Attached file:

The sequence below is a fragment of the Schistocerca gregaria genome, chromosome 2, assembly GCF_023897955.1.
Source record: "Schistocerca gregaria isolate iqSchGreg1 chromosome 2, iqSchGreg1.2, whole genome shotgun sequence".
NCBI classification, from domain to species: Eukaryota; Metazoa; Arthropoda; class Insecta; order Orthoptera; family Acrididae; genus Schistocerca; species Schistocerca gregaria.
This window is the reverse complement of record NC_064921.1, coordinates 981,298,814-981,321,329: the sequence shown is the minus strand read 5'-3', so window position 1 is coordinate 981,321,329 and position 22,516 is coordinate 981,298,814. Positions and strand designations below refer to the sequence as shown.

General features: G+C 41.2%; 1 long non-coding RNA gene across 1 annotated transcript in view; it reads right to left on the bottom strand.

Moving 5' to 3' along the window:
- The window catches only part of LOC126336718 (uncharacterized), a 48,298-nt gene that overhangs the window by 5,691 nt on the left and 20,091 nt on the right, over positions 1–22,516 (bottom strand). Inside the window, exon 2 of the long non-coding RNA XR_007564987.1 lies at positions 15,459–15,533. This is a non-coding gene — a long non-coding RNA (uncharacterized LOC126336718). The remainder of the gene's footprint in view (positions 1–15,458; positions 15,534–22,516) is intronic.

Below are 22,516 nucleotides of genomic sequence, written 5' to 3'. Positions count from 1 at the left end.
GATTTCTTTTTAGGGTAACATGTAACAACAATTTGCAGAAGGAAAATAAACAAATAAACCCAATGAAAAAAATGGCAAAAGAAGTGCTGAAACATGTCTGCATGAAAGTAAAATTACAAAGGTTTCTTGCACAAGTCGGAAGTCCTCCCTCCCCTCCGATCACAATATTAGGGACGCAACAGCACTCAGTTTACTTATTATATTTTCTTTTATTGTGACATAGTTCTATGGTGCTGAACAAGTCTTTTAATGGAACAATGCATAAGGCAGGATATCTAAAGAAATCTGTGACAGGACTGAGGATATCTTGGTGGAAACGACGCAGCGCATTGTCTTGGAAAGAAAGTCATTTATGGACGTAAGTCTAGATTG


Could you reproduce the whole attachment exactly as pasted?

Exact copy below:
The sequence below is a fragment of the Schistocerca gregaria genome, chromosome 2, assembly GCF_023897955.1.
Source record: "Schistocerca gregaria isolate iqSchGreg1 chromosome 2, iqSchGreg1.2, whole genome shotgun sequence".
NCBI classification, from domain to species: Eukaryota; Metazoa; Arthropoda; class Insecta; order Orthoptera; family Acrididae; genus Schistocerca; species Schistocerca gregaria.
This window is the reverse complement of record NC_064921.1, coordinates 981,298,814-981,321,329: the sequence shown is the minus strand read 5'-3', so window position 1 is coordinate 981,321,329 and position 22,516 is coordinate 981,298,814. Positions and strand designations below refer to the sequence as shown.

General features: G+C 41.2%; 1 long non-coding RNA gene across 1 annotated transcript in view; it reads right to left on the bottom strand.

Moving 5' to 3' along the window:
- The window catches only part of LOC126336718 (uncharacterized), a 48,298-nt gene that overhangs the window by 5,691 nt on the left and 20,091 nt on the right, over positions 1–22,516 (bottom strand). Inside the window, exon 2 of the long non-coding RNA XR_007564987.1 lies at positions 15,459–15,533. This is a non-coding gene — a long non-coding RNA (uncharacterized LOC126336718). The remainder of the gene's footprint in view (positions 1–15,458; positions 15,534–22,516) is intronic.

Below are 22,516 nucleotides of genomic sequence, written 5' to 3'. Positions count from 1 at the left end.
GATTTCTTTTTAGGGTAACATGTAACAACAATTTGCAGAAGGAAAATAAACAAATAAACCCAATGAAAAAAATGGCAAAAGAAGTGCTGAAACATGTCTGCATGAAAGTAAAATTACAAAGGTTTCTTGCACAAGTCGGAAGTCCTCCCTCCCCTCCGATCACAATATTAGGGACGCAACAGCACTCAGTTTACTTATTATATTTTCTTTTATTGTGACATAGTTCTATGGTGCTGAACAAGTCTTTTAATGGAACAATGCATAAGGCAGGATATCTAAAGAAATCTGTGACAGGACTGAGGATATCTTGGTGGAAACGACGCAGCGCATTGTCTTGGAAAGAAAGTCATTTATGGACGTAAGTCTAGATTG